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Reaction divided on Chambersburg school budget

June 03, 2004|by DON AINES

chambersburg@herald-mail.com

CHAMBERSBURG, PA. - Ten people showed up at Wednesday night's public hearing on the 2004-05 preliminary budget for the Chambersburg Area School District, with opinion among those who spoke equally divided over a 4.2-mill increase in real estate taxes.

The proposed budget of $75.8 million would raise spending by $6.5 million, or 9.78 percent, over the current year, according to district figures.

When he moved here in the 1970s, Jacob Shapiro said, there were about 10,500 students attending Chambersburg public schools, a number that has since dropped to about 8,000. He questioned why taxes continue to go up while the student population has fallen.

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"I believe the board has a responsibility to produce a good student, but I believe the board also has a fiduciary responsibility to the taxpayers," Shapiro said.

Inflation, federal- and state-mandated programs, the state employee pension system and special education programs were some of the reasons cited by Superintendent Edwin Sponseller and Business Manager Rick Vensel.

Special programs are "expanding for a certain population of the students," Vensel said. "Those are being driven by state and federal law."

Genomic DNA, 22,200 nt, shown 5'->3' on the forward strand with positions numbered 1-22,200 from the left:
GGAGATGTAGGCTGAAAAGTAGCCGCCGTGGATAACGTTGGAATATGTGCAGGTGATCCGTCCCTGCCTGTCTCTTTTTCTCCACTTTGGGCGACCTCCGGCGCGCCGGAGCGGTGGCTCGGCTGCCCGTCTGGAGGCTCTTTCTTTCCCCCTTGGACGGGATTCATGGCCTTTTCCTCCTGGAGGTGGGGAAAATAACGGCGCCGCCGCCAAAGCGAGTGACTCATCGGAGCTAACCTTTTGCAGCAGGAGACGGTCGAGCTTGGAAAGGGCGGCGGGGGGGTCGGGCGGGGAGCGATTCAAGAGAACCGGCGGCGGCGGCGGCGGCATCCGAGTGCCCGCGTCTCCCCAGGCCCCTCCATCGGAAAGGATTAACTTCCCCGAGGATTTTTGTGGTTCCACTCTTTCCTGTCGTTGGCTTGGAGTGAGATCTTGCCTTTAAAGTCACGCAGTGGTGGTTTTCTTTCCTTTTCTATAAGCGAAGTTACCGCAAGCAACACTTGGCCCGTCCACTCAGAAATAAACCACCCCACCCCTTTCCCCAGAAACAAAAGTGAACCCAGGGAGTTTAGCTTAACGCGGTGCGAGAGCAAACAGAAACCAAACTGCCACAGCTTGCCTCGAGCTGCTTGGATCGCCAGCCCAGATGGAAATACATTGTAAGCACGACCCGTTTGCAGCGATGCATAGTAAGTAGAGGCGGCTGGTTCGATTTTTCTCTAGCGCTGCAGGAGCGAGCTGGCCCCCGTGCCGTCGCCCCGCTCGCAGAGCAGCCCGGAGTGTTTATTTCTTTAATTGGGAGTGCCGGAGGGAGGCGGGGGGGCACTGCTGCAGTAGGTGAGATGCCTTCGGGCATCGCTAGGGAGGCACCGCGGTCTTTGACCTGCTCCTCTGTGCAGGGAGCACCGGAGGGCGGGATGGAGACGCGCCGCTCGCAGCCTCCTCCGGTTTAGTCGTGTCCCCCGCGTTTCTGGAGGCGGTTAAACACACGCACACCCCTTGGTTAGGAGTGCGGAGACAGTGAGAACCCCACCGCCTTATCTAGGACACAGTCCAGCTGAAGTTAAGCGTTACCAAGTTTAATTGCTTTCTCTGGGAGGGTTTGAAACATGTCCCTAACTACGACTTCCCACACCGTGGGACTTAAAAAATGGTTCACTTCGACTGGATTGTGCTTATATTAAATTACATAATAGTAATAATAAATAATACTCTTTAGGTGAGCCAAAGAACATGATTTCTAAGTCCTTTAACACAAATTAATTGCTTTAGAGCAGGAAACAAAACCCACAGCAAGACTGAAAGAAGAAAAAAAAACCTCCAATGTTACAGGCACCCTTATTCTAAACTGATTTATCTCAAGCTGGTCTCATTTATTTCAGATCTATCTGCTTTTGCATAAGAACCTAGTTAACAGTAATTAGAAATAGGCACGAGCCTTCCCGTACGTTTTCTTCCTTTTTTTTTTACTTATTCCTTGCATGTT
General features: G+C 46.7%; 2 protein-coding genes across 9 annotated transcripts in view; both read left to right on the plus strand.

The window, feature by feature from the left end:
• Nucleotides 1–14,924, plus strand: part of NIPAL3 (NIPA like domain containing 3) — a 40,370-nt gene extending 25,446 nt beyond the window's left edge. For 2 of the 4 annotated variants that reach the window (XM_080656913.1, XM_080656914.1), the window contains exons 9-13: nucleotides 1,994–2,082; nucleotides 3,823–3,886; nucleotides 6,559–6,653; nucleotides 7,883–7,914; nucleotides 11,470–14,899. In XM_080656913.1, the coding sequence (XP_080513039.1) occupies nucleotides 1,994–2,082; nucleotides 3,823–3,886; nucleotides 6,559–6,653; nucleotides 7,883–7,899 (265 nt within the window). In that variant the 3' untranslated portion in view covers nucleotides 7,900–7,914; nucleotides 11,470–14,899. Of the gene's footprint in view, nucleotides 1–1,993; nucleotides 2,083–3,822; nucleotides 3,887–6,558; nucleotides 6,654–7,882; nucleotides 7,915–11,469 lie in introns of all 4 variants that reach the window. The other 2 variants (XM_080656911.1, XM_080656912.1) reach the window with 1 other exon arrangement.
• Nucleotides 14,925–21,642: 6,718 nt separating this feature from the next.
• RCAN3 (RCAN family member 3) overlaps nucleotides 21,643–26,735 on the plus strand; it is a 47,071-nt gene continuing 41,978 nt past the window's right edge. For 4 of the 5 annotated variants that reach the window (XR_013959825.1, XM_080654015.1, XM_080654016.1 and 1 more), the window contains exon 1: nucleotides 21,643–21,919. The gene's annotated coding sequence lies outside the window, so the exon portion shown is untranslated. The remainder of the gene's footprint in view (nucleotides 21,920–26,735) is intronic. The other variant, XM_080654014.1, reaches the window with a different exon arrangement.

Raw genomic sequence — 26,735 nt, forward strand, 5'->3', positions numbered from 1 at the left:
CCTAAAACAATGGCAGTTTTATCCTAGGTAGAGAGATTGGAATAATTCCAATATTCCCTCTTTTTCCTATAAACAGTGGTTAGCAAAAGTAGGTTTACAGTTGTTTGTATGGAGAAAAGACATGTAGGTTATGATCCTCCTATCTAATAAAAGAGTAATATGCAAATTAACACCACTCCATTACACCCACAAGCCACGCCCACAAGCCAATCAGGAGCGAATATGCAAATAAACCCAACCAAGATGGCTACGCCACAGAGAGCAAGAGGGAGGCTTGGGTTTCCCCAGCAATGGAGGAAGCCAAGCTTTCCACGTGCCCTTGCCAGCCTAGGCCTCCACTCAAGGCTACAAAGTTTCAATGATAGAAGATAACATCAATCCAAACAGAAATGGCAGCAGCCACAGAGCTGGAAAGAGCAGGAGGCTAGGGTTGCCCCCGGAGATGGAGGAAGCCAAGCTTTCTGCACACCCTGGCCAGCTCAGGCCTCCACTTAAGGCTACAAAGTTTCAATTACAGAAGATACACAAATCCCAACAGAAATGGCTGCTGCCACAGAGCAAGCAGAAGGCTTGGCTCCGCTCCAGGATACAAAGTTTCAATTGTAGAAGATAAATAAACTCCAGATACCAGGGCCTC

During the budget presentation at the beginning of the hearing, Sponseller pointed to the primary reason for the proposed tax increase, a $1.7 million increase in health-care costs.

"That's 3 mills of the 4.2 mills the tentative budget is calling for," Sponseller said.

"I think this district does a decent job of holding down taxes," said parent Dave Peck. "Not all the residents in this county would be opposed to spending more money on students."

"My school is four years away from being 100 years old and they're duct-taping the windows," said parent Monica Kelso, referring to Sharpe Elementary School. She said she had "no problem with raising taxes" to make improvements to buildings.

The budget synopsis noted the district ranked 462nd lowest among 501 Pennsylvania school districts for taxes in 2000-01. Sponseller said most of the districts in Franklin County have higher taxes and the Greencastle-Antrim School District "is 17 mills ahead of us."

A mill represents $1 for every $1,000 of assessed value on a property.

Vensel said the proposed tax increase would raise the taxes on a property with a market value of $100,000 by $65.10 a year.

The 4.2-mill increase would generate an estimated $2.2 million in revenues for a total of $33.1 million. Earned income taxes are projected to bring in another $4.85 million, 8.37 percent more than this year, according to district estimates.

Local revenues total more than $42.6 million, about 60 percent of the budget. Federal and state subsidies make up the balance.

Even with the property tax increase, Sponseller said the district is taking $1.6 million out of its fund balance and capital reserve fund to balance next year's budget.

The Pennsylvania General Assembly is still attempting to hammer out a property tax reform package, but Vensel and Sponseller said the current proposals would not result in significant tax relief in this district.

"Most of the benefits are going to the wealthy, high-taxing school districts," Sponseller said.

The school board voted 7-to-2 last month in favor of the preliminary budget. Final passage is scheduled for the board's June 16 meeting.

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